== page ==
Gary Gygax Loved Science Fantasy, So Why Did He Want Psionics Out of D&D?

In the fall of 1985, just as Gary Gygax left TSR, Dragon magazine issue 103 revealed his suddenly obsolete plans for second-edition Advanced Dungeons & Dragons. Not all his plans featured additions and enhancements. He aimed to remove two parts of the game. Both items on Gygax’s hit list appeared in original D&D. Both struck Gygax as poor fits with D&D’s medieval fantasy.

Gygax’s first target, the monk, rode in on the same craze for kung-fu action that fostered a TV show, comic books, and the 20th-highest-selling single of all time. Gygax wanted monks moved to an oriental-themed add-on.

As for the second target, psionics, Gygax wanted to “remove the concept from a medieval fantasy role-playing game system and put it into a game where it belongs—something modern or futuristic.” But Gygax freely mixed elements of science fiction with medieval fantasy. He wrote Expedition to the Barrier Peaks, the adventure with a ray gun on the cover.

In the years before D&D, many popular fantasy series started with medieval worlds and added psionics to include something that worked like magic. Gygax included Andre Norton on his Appendix N list of inspirational authors. Her most popular series, Witch World, mixed psionics and magic. The Deryni series by Katherine Kurtz started in 1970 and centered on a race of humans with magical and psychic abilities. Marion Zimmer Bradley started her Darkover series 1958 and wrote it for decades. Set on a lost colony planet, Darkover mixes medieval technology and psi powers that work like magic.

In the 70s more than today, people saw psychic potential as a frontier of science that merited serious investigation. By using psionics to create a sort of magic, science fiction authors reframed their worlds from an impossible fancy to places that could exist someday, somewhere. Many science fiction fans enjoyed the step toward reality.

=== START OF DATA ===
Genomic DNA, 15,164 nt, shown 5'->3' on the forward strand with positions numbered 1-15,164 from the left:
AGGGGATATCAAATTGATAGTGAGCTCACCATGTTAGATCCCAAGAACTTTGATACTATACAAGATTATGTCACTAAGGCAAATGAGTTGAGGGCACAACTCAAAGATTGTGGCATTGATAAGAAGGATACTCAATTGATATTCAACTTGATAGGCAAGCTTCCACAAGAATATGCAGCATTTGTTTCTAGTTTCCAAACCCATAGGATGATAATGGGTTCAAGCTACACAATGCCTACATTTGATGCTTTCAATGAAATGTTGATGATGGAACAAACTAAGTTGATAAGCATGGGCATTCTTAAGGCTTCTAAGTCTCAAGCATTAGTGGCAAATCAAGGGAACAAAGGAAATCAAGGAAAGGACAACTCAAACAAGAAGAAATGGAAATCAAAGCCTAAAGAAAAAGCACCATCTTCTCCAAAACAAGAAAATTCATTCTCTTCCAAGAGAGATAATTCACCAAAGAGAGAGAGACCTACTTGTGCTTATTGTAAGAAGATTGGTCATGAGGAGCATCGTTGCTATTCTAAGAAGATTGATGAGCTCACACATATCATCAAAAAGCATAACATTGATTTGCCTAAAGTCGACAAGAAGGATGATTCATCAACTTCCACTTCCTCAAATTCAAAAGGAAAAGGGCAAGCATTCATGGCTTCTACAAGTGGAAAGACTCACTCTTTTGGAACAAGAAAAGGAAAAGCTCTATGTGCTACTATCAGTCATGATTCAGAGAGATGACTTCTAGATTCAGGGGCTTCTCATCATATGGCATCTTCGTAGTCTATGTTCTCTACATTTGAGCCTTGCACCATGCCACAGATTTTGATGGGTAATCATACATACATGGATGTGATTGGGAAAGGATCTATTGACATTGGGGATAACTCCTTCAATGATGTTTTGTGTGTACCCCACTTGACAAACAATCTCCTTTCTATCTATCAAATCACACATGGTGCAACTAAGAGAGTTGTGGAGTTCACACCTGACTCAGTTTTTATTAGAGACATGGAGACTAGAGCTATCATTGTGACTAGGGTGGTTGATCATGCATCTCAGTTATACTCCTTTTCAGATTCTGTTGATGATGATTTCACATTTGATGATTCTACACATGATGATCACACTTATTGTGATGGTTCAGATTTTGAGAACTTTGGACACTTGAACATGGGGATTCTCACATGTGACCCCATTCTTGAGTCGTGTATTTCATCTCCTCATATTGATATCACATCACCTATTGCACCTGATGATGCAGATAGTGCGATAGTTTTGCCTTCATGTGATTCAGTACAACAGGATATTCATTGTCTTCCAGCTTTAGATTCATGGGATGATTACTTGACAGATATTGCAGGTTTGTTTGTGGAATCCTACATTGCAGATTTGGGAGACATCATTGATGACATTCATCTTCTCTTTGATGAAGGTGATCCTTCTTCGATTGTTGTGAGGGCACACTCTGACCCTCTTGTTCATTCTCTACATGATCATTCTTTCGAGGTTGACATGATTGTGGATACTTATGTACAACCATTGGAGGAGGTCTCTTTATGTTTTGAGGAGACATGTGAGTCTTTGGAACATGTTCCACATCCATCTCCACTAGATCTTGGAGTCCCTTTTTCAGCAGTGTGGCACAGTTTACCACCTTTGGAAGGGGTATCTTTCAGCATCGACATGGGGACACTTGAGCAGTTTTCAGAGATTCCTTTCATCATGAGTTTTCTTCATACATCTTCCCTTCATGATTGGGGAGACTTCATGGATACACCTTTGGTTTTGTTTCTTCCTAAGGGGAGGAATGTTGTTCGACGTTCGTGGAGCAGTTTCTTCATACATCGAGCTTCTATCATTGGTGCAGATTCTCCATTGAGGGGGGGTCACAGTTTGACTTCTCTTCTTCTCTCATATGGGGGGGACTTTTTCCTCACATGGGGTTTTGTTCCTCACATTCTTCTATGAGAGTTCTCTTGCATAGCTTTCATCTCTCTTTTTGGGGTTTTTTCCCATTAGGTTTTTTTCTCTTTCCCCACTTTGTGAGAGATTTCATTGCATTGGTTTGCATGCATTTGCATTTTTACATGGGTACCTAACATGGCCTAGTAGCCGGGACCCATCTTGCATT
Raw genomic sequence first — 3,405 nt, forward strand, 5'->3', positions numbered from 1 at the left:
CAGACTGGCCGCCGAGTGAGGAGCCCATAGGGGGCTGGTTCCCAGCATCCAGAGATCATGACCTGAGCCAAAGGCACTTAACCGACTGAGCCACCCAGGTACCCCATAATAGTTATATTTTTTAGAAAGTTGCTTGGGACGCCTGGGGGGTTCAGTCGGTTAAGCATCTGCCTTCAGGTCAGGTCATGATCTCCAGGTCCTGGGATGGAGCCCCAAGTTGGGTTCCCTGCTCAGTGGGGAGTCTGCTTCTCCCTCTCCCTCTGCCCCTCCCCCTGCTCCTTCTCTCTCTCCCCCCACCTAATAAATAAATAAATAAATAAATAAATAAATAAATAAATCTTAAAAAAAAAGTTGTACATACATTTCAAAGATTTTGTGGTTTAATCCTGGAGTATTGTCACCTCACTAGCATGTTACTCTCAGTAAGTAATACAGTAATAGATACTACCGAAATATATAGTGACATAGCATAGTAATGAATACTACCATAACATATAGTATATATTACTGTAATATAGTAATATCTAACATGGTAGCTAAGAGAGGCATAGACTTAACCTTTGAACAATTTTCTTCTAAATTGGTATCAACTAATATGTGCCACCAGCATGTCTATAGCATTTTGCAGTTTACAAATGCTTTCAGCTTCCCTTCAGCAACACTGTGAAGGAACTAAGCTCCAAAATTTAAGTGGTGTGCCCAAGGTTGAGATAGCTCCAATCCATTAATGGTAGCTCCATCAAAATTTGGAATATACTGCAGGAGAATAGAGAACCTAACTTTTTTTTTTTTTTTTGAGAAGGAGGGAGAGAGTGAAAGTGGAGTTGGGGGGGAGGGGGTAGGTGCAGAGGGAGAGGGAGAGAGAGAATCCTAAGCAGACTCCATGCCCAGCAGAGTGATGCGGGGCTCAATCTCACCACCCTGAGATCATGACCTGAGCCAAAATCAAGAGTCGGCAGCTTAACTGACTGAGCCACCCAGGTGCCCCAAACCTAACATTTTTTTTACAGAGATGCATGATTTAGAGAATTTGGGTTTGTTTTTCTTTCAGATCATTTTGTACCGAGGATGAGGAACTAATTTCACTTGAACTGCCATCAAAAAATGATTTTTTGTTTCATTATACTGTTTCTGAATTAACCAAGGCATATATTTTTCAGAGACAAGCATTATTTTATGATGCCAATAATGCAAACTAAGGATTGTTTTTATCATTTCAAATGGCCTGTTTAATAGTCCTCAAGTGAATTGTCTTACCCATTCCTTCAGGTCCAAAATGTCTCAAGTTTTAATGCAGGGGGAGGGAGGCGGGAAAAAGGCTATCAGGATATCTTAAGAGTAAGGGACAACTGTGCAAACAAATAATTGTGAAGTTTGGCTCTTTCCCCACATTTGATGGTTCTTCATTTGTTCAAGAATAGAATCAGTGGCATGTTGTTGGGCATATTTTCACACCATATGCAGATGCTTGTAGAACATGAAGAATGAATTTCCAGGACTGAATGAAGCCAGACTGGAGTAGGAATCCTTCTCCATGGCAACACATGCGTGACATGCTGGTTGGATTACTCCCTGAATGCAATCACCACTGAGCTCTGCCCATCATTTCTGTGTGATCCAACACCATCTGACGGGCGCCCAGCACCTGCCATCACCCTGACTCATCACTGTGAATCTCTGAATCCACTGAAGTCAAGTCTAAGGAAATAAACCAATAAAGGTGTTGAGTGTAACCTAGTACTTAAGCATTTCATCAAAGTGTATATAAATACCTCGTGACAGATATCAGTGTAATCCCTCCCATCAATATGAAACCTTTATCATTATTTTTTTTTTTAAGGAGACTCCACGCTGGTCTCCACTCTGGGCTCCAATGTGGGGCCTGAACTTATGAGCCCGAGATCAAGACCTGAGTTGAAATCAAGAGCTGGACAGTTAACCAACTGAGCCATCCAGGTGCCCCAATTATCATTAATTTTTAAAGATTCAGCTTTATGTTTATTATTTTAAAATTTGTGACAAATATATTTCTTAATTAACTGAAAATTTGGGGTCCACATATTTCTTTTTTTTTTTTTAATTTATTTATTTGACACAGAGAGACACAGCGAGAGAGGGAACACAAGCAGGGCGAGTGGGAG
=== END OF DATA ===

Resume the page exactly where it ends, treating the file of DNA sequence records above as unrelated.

D&D’s notion of psionic attack and defense modes comes from another book featured in Appendix N, Hiero’s Journey by Sterling Lanier.

Gygax enjoyed a dash of sci-fi in his fantasy, but the flavor of psionics in D&D lacks the feel Appendix N. The flavor shares more with the 70s popular culture and pop psychology that brought psychic aura readings and biorhythms. The concepts may come from appendix N, but names like “Ego Whip” and “Id Insinuation” draw terms from psychology.

D&D’s psionic rules injected modern science into a fantasy world. The rules come rife with scientific terms: “Mass Domination,” “Probability Travel,” “Energy Control,” and so on. Why would someone in a D&D world call a psionic power “Molecular Rearrangement” rather than Shapechange? How would they know about molecules? When I first read the psionics rules, names like “Intellect Fortress” and even “Id Insinuation” inspired me, but too much of the jargon failed in a D&D setting.

Aside from a flavor that evoked 70s parapsychology and pop psychology, D&D’s psionics suffered a second problem: The actual rules owed more to the critics of D&D than to the original game.

Next: How psionics accommodated D&D’s critics